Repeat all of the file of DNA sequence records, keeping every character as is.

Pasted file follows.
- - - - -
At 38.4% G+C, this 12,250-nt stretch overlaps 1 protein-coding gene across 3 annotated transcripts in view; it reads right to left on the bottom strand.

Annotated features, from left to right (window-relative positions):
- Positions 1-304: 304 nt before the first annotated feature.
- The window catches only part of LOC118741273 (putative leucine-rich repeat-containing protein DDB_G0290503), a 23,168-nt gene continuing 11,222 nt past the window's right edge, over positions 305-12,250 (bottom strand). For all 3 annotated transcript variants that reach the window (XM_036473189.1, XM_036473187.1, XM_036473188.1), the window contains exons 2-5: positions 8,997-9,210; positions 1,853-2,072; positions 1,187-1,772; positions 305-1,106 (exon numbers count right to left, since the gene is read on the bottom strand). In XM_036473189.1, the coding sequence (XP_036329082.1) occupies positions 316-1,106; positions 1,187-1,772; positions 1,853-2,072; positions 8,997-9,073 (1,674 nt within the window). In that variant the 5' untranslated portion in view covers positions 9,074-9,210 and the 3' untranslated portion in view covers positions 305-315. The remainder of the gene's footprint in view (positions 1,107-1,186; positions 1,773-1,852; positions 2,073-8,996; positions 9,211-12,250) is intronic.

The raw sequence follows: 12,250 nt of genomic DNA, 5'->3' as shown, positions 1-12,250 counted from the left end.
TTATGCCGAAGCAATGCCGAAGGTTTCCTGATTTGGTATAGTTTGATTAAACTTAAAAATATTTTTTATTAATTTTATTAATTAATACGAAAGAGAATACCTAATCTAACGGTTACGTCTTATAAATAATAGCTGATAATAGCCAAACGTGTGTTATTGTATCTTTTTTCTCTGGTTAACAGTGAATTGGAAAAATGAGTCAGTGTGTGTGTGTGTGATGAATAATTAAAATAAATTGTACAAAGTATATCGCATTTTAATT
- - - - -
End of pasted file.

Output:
At 38.4% G+C, this 12,250-nt stretch overlaps 1 protein-coding gene across 3 annotated transcripts in view; it reads right to left on the bottom strand.

Annotated features, from left to right (window-relative positions):
- Positions 1-304: 304 nt before the first annotated feature.
- The window catches only part of LOC118741273 (putative leucine-rich repeat-containing protein DDB_G0290503), a 23,168-nt gene continuing 11,222 nt past the window's right edge, over positions 305-12,250 (bottom strand). For all 3 annotated transcript variants that reach the window (XM_036473189.1, XM_036473187.1, XM_036473188.1), the window contains exons 2-5: positions 8,997-9,210; positions 1,853-2,072; positions 1,187-1,772; positions 305-1,106 (exon numbers count right to left, since the gene is read on the bottom strand). In XM_036473189.1, the coding sequence (XP_036329082.1) occupies positions 316-1,106; positions 1,187-1,772; positions 1,853-2,072; positions 8,997-9,073 (1,674 nt within the window). In that variant the 5' untranslated portion in view covers positions 9,074-9,210 and the 3' untranslated portion in view covers positions 305-315. The remainder of the gene's footprint in view (positions 1,107-1,186; positions 1,773-1,852; positions 2,073-8,996; positions 9,211-12,250) is intronic.

The raw sequence follows: 12,250 nt of genomic DNA, 5'->3' as shown, positions 1-12,250 counted from the left end.
TTATGCCGAAGCAATGCCGAAGGTTTCCTGATTTGGTATAGTTTGATTAAACTTAAAAATATTTTTTATTAATTTTATTAATTAATACGAAAGAGAATACCTAATCTAACGGTTACGTCTTATAAATAATAGCTGATAATAGCCAAACGTGTGTTATTGTATCTTTTTTCTCTGGTTAACAGTGAATTGGAAAAATGAGTCAGTGTGTGTGTGTGTGATGAATAATTAAAATAAATTGTACAAAGTATATCGCATTTTAATT